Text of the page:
Re: request of feature: case statement

From: Warwick Harvey <>
Date: Sun 22 Dec 2002 06:01:55 PM GMT
Message-ID: <>
[Oops, I replied to Ulrich earlier but forgot to Cc: it to the list.]

Hi Ulrich,

On Sat, Dec 21, 2002 at 11:43:52AM +0100, Ulrich Scholz wrote:
> ECLiPSe provides iterators like foreach and friends - and they do their job.
> What is missing is a case statement.  Sometimes you just have 20+ different
> mutually exclusive cases and you want to be sure that one of them is taken
> (else-case).

There are standard methods for doing (more or less) this in standard Prolog,
though there is no direct analogue of (say) C's case statement with a
default option --- though what you do get is more flexible.

One way is just to chain if-then-else statements.  This makes it clear which
case to use if more than one matches, and provides a default case.  E.g.

	( <condition 1> ->
	    <code to execute when condition 1 holds>
	; <condition 2> ->
	    <code to execute when condition 2 (but not condition 1) holds>
	    <code to execute when none of the conditions hold>

If you like cuts (and I'm not a fan of cuts; I've seen even experienced
Prolog programmers get tripped up by them) then you can also write the above

foo(...) :-
	<condition 1>,
	<code to execute when condition 1 holds>
foo(...) :-
	<condition 2>,
	<code to execute when condition 2 (but not condition 1) holds>
foo(...) :-
	<code to execute when none of the conditions hold>

Note that if the conditions are simple unifications of clause head
variables, one can simply put the relevant term(s) in the head.  But please,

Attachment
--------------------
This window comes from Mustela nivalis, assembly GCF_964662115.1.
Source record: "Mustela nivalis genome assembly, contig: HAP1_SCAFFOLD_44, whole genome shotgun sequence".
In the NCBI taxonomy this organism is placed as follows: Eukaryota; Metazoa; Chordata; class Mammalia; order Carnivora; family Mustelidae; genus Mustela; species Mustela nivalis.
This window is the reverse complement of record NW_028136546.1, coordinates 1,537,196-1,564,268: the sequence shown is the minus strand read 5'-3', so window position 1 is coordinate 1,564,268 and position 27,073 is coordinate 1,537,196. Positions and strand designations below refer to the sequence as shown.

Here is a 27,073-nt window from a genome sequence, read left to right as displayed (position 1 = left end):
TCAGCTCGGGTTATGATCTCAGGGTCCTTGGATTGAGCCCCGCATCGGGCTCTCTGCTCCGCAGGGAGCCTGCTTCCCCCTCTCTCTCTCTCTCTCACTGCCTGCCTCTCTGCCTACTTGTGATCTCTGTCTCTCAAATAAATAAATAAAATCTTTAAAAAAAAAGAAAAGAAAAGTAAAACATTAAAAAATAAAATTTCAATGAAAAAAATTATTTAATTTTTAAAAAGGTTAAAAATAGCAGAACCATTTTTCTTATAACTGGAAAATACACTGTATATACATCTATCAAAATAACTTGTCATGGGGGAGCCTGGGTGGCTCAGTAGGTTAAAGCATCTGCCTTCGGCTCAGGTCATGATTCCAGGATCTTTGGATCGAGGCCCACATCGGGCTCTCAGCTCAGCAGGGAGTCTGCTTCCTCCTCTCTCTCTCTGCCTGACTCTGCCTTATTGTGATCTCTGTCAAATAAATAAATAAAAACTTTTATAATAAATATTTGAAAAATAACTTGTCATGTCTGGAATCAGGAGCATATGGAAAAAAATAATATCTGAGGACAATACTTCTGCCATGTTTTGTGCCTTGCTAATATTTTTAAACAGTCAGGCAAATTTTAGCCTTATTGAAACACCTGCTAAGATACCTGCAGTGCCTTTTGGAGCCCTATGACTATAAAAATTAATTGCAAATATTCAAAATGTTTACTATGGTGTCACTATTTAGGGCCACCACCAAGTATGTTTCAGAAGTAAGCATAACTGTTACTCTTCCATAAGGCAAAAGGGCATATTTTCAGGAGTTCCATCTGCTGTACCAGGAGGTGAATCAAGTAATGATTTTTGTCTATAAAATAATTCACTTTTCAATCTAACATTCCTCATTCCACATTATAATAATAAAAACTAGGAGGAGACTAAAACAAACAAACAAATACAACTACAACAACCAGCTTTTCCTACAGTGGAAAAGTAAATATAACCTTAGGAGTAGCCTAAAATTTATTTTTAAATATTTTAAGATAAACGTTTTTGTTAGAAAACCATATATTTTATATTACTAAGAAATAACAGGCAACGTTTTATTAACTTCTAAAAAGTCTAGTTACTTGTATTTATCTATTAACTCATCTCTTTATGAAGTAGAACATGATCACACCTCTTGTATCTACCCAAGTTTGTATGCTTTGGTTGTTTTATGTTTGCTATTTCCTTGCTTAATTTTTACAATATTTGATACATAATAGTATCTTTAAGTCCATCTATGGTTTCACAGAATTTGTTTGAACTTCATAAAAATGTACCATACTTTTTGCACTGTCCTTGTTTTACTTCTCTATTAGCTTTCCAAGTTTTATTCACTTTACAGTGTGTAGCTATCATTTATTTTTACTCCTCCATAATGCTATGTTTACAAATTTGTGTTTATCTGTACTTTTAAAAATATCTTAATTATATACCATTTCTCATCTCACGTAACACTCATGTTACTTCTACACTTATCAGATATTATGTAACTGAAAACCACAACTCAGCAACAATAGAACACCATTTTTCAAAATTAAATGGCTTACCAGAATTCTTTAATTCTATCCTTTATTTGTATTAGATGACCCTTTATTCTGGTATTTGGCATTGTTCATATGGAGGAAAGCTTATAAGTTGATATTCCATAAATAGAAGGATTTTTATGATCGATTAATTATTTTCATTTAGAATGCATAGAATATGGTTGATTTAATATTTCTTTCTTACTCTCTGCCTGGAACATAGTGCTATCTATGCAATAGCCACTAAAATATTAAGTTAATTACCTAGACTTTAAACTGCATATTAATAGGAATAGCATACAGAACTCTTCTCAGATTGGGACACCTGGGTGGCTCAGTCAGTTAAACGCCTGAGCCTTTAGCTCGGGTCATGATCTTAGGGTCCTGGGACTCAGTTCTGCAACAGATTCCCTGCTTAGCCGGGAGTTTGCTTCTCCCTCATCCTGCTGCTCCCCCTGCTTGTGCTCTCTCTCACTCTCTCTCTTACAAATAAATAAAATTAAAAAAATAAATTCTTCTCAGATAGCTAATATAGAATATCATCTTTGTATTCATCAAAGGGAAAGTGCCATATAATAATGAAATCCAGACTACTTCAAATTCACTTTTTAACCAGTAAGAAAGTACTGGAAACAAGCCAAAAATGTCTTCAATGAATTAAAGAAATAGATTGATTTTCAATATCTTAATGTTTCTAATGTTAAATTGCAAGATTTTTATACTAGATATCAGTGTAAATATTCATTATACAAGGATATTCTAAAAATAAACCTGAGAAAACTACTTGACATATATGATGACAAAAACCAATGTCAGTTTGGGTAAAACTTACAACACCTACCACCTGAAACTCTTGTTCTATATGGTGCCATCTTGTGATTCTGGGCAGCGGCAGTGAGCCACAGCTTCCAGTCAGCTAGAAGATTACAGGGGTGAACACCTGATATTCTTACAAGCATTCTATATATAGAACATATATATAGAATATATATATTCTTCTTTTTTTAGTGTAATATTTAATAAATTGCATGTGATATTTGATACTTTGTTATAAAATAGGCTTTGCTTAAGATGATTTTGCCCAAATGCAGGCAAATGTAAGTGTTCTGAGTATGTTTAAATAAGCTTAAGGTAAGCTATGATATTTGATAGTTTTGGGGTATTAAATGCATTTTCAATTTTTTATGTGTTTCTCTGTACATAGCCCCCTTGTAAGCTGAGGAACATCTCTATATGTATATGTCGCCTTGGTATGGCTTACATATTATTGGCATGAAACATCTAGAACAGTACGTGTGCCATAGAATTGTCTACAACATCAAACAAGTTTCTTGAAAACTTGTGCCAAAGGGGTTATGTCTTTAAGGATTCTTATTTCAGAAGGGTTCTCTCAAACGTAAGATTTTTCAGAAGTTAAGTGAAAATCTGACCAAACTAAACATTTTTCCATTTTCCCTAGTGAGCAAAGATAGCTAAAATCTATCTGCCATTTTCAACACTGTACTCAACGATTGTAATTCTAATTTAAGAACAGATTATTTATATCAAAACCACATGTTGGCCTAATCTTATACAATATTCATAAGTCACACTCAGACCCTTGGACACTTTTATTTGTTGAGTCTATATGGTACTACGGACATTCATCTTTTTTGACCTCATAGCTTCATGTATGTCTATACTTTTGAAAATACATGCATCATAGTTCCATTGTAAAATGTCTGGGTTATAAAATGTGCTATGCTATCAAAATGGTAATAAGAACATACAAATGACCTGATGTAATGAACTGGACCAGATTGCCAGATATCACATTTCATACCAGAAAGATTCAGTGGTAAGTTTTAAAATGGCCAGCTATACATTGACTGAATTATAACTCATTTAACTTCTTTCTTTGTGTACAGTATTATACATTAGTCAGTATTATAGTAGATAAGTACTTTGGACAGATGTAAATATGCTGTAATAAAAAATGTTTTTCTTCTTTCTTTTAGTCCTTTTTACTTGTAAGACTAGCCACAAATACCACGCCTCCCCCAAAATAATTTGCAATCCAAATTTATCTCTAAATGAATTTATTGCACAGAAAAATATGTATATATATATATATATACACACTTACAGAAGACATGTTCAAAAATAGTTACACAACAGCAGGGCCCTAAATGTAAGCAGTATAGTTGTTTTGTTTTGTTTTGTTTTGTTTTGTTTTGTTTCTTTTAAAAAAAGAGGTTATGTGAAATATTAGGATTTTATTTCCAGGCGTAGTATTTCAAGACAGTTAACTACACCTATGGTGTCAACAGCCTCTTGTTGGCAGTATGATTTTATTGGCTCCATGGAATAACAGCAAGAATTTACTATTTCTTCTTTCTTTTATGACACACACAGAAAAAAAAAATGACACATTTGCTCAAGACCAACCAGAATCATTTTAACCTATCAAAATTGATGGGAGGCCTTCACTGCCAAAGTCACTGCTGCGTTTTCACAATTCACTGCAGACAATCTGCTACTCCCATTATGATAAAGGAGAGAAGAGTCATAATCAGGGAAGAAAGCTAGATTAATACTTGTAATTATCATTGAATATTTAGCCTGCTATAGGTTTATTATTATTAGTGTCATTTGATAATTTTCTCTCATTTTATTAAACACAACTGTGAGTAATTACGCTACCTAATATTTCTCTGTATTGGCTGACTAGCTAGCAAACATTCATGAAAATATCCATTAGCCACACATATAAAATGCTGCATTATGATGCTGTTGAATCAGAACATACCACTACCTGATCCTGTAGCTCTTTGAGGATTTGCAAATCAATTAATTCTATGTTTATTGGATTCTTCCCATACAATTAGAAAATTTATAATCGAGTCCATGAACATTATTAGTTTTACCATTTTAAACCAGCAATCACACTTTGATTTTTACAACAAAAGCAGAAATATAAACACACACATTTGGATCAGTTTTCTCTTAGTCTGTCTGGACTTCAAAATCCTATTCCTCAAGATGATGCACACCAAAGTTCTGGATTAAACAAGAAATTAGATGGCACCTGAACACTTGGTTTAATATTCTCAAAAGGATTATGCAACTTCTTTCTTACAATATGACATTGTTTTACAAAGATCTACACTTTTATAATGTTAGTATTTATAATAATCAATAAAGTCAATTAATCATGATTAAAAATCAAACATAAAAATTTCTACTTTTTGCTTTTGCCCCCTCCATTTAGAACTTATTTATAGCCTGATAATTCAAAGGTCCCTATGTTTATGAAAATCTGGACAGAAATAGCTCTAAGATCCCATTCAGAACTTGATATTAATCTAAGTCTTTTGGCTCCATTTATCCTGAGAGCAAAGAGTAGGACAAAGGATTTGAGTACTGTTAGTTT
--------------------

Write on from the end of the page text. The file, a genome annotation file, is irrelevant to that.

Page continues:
if you're using cuts, don't put output unifications in the head of the
clause!  Use explicit unification in the body somewhere after the cut;
otherwise you may get unexpected results in certain cases.  (A standard
example of this is the following implementation of min/3 for finding the
smaller of two numbers:

min(A, B, A) :-
	A =< B,
min(A, B, B).

min(2, 4, X) yields X = 2 as expected, yet min(2, 4, 4) succeeds, which is
clearly wrong!)

If your conditions are all mutually exclusive, are of various simple forms,
and you don't need a default case, then ECLiPSe can often detect this and
generate more efficient code that just jumps to the right clause (and you
won't need the cuts).  See the User Manual / The Compiler / Writing
Efficient Code for more details (though be aware that the current compiler
sometimes chooses the wrong argument to index on if it has a choice, so it
pays to keep an eye open for stray choice points being introduced).

Received on Sun Dec 22 18:02:10 2002

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